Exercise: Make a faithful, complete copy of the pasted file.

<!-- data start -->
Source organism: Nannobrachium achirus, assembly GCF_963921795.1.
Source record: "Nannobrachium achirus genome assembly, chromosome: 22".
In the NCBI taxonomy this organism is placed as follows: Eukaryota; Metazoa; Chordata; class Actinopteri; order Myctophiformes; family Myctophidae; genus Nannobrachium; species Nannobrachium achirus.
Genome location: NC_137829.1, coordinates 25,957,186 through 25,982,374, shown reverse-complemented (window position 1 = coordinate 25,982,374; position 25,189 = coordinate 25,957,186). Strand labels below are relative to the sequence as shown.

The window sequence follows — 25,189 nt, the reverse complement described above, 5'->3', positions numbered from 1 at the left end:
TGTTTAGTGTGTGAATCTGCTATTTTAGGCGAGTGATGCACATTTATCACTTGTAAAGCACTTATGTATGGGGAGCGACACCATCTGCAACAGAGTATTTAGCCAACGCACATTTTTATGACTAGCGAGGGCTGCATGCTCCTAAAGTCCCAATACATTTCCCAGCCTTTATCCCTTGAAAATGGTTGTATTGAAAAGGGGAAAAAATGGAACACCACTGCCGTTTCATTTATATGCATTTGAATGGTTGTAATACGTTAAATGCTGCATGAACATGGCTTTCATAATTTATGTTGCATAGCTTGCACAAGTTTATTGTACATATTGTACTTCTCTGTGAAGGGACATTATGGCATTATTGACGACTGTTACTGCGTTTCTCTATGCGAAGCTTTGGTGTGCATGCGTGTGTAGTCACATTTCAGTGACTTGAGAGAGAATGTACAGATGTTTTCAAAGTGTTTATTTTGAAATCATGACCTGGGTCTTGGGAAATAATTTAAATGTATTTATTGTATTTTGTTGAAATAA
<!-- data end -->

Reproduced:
Source organism: Nannobrachium achirus, assembly GCF_963921795.1.
Source record: "Nannobrachium achirus genome assembly, chromosome: 22".
In the NCBI taxonomy this organism is placed as follows: Eukaryota; Metazoa; Chordata; class Actinopteri; order Myctophiformes; family Myctophidae; genus Nannobrachium; species Nannobrachium achirus.
Genome location: NC_137829.1, coordinates 25,957,186 through 25,982,374, shown reverse-complemented (window position 1 = coordinate 25,982,374; position 25,189 = coordinate 25,957,186). Strand labels below are relative to the sequence as shown.

The window sequence follows — 25,189 nt, the reverse complement described above, 5'->3', positions numbered from 1 at the left end:
TGTTTAGTGTGTGAATCTGCTATTTTAGGCGAGTGATGCACATTTATCACTTGTAAAGCACTTATGTATGGGGAGCGACACCATCTGCAACAGAGTATTTAGCCAACGCACATTTTTATGACTAGCGAGGGCTGCATGCTCCTAAAGTCCCAATACATTTCCCAGCCTTTATCCCTTGAAAATGGTTGTATTGAAAAGGGGAAAAAATGGAACACCACTGCCGTTTCATTTATATGCATTTGAATGGTTGTAATACGTTAAATGCTGCATGAACATGGCTTTCATAATTTATGTTGCATAGCTTGCACAAGTTTATTGTACATATTGTACTTCTCTGTGAAGGGACATTATGGCATTATTGACGACTGTTACTGCGTTTCTCTATGCGAAGCTTTGGTGTGCATGCGTGTGTAGTCACATTTCAGTGACTTGAGAGAGAATGTACAGATGTTTTCAAAGTGTTTATTTTGAAATCATGACCTGGGTCTTGGGAAATAATTTAAATGTATTTATTGTATTTTGTTGAAATAA